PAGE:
Australian nursing professor and bioethicist Megan-Jane Johnstone argues (1989) that there might exist hypothetical “amoral nurses” (or health care professionals), in hospitals, who, being an extreme atheists in belief state, could, possibly, think that since god does not exist, then “morals” to not exist, and therein have no sort of ethical foundation, according to which a supervisor would have to appeal to “non-moral censuring mechanisms” to discipline such a health care professional; per the logic that the nurse would argue that looking for or arguing about morality is like looking for a non-existent black cat in a dark room. [4]

Black cat | Bioethics
In 1989, Australian nursing professor and bioethicist Megan-Jane Johnstone (Ѻ), in her Bioethics: a Nursing Perspective, employed the black cat analogy in respect to the question ethics and an supposed “amoral health professional”, i.e. the existence of morality and rights from the point of view of a hypothetical extreme atheist nurse, who, not believing in god, might not, hypothetically, believe in morality or patient’s rights: [4]

“The amoral nurse might reject that he or she has a moral duty to uphold a patient’s rights. The amoral nurse would also probably claim that it does not make any sense even to speak of things like a patient’s ‘rights’ since moral language itself has no meaning. The amoralist’s position in this respect is analogous to the atheist’s rejection of certain religious terms. The extreme atheist, for example, would argue against uttering the word 'god', since it refers to nothing and therefore has no meaning. Such an atheist might also claim that there is no point in engaging in a religious debate on the existence of god, since there is just nothing there to debate. To try and debate the existence of god would be like trying to debate the existence of a ‘black cat in a darkened room when there isn’t one’. The amoralist may argue in a similar way in relation to the issue of morality.”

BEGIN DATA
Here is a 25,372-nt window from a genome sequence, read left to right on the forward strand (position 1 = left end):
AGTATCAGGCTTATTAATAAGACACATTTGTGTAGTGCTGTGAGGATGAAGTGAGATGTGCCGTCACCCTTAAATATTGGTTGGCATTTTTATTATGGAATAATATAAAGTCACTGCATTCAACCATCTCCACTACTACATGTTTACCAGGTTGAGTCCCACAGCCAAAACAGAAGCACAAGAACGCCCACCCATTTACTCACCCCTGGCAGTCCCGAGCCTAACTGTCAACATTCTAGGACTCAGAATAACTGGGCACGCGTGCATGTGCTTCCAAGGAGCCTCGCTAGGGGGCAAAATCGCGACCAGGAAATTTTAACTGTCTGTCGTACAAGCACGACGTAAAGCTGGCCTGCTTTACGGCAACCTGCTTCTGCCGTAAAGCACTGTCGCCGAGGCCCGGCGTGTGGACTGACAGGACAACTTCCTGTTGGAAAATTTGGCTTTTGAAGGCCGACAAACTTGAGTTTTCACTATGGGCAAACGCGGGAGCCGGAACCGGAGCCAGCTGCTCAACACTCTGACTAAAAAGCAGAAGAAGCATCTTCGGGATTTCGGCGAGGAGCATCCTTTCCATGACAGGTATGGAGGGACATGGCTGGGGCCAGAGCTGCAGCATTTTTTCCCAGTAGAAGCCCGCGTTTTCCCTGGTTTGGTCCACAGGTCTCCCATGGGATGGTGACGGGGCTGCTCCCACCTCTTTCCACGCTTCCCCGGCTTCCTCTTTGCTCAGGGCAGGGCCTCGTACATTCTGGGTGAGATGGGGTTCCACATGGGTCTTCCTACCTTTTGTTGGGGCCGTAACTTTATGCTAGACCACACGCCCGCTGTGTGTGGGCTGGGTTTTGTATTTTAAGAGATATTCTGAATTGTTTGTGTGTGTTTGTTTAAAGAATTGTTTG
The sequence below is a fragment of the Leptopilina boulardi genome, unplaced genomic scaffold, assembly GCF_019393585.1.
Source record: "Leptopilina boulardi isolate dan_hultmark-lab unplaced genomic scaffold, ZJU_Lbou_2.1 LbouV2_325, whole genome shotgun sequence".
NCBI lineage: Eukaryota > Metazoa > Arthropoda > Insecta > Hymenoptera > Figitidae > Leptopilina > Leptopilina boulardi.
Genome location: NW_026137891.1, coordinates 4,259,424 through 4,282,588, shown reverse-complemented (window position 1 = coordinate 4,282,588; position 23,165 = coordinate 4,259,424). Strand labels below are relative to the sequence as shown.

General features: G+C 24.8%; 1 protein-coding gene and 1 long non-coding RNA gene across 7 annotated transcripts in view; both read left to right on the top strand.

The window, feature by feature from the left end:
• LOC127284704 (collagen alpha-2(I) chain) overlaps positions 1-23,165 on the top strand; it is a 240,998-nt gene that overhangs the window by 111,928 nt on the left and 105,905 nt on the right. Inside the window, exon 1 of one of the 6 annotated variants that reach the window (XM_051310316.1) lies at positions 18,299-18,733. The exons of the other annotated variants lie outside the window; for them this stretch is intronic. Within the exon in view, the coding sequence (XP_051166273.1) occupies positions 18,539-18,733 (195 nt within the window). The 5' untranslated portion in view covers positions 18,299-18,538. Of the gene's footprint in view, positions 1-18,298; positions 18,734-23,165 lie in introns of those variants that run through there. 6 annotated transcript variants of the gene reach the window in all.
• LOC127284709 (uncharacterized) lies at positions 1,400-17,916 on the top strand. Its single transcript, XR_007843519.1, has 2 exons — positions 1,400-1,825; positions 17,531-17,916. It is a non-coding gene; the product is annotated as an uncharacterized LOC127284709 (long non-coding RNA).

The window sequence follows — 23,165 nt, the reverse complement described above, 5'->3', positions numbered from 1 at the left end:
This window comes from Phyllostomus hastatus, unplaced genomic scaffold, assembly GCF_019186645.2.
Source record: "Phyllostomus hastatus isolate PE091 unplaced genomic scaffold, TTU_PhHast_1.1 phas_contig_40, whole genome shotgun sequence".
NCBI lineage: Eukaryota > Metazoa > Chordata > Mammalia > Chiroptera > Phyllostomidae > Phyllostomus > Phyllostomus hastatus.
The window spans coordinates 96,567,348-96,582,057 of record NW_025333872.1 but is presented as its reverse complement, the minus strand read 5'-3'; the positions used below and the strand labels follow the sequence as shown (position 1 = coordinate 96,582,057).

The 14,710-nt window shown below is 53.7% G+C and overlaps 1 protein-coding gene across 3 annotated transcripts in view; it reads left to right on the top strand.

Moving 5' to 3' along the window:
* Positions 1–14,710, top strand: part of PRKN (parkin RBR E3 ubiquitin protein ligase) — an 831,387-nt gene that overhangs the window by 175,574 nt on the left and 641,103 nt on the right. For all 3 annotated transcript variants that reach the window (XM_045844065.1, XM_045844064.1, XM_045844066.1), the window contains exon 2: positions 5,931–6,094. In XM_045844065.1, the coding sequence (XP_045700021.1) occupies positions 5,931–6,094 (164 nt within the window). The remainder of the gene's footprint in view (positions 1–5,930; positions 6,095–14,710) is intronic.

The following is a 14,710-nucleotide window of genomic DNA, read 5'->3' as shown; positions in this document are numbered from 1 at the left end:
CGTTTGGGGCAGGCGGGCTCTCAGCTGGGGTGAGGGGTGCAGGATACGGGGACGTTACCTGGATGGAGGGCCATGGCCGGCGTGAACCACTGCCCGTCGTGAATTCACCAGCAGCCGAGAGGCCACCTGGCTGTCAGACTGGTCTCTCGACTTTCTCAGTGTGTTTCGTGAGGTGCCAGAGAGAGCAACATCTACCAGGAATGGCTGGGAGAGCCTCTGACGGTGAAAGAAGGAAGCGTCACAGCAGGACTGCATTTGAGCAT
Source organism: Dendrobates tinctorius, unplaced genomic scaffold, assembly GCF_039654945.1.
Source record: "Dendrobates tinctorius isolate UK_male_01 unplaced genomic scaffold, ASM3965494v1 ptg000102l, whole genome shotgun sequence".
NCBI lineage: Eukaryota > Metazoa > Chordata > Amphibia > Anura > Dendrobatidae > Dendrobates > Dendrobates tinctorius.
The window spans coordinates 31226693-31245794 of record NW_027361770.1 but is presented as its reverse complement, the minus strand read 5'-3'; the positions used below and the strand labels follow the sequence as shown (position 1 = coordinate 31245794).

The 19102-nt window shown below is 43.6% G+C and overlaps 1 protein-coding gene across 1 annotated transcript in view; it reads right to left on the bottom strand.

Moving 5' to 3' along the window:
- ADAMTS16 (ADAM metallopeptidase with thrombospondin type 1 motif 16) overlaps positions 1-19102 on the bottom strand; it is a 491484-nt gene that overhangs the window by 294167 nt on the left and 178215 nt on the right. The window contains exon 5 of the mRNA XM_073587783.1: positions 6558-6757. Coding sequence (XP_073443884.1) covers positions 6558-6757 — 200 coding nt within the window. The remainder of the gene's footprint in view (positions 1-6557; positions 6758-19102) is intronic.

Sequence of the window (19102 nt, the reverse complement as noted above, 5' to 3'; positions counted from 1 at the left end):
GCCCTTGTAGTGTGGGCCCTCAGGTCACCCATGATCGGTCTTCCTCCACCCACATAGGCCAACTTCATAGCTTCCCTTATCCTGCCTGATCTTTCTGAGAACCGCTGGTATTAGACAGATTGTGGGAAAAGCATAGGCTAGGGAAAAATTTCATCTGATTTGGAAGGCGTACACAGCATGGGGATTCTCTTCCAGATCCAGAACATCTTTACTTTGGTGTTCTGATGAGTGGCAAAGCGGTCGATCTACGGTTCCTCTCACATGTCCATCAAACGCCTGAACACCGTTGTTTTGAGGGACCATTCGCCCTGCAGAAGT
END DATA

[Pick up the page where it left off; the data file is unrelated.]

Johnstone concludes that in the case of a non-religious nurse, without an foundational ethical sense of right or wrong, in respect to patient’s rights:

“The only recourse in dealing with the amoral [atheist] health care professional would be to appeal to non-moral censuring mechanisms such as legal and or professional disciplinary measures.”

Here, this would seem to be a Zeno of Citium slave stealing anecdote type of disciplinary method.

In 2011, Vincent Barry, in his Bioethics in a Cultural Context: Philosophy, Religion, History, Politics, employed the philosopher vs theologian version of black cat analogy in respect to the 1974 National Research Act, an act passed by Congress charging the Health and Human Services to appoint a commission to “identify the basic ethical principles” that the federal government should use to protect human subjects of medical experiments. Barry concluded with the statement, to the effect that, it is difficult to “articulate a coherent position when the primary authors—theologians and philosophers—don’t share the same belief system?” [5]

References
1. James, William. (1911). Some Problems of Philosophy: a Beginning of an Introduction to Philosophy (§1: Philosophy and its Critics, pg. 9) (Ѻ). Publisher.
2. Davidson, Peter. (2004). Turbulence: an Introduction for Scientists and Engineers (pg. 449). Oxford University Press, 2015.
3. (a) Allen, Dave. (c.1971). “The Leap of Faith” (Ѻ)(Ѻ), Dave Allen at Large. BBC.
(b) Allen, Dave. (2014). The Essential Dave Allen (editor: Graham McCaan) (§:The Leap of Faith, pg. #). Hodder & Stoughton.
(c) Dave Allen (comedian) – Wikipedia.
4. Johnstone, Megan-Jane. (1989). Bioethics: a Nursing Perspective (pg. 103). Elsevier Health Sciences, 2011.
5. Barry, Vincent. (2011). Cengage Advantage Books: Bioethics in a Cultural Context: Philosophy, Religion, History, Politics (black cat, pg. 65). Cengage Learning.
6. (a) Gellner, Ernest. (1985). The Psychoanalytic Movement: the Cunning of Unreason. Publisher
(b) Doniger, Wendy. (2011). The Implied Spider: Politics and Theology in Myth (black cat, pgs. 32-33). Publisher.
7. Speake, Jennifer. (2008). A Dictionary of Proverbs (§:All CATS are grey in the dark, pg. #). Oxford University Press.
8. Hegel, George. (1807). The Phenomenology of Mind, Volume 1 (black, 4+ pgs; quote in preface, pg. 79). Publisher.

External links
Black cat analogy – Wikipedia.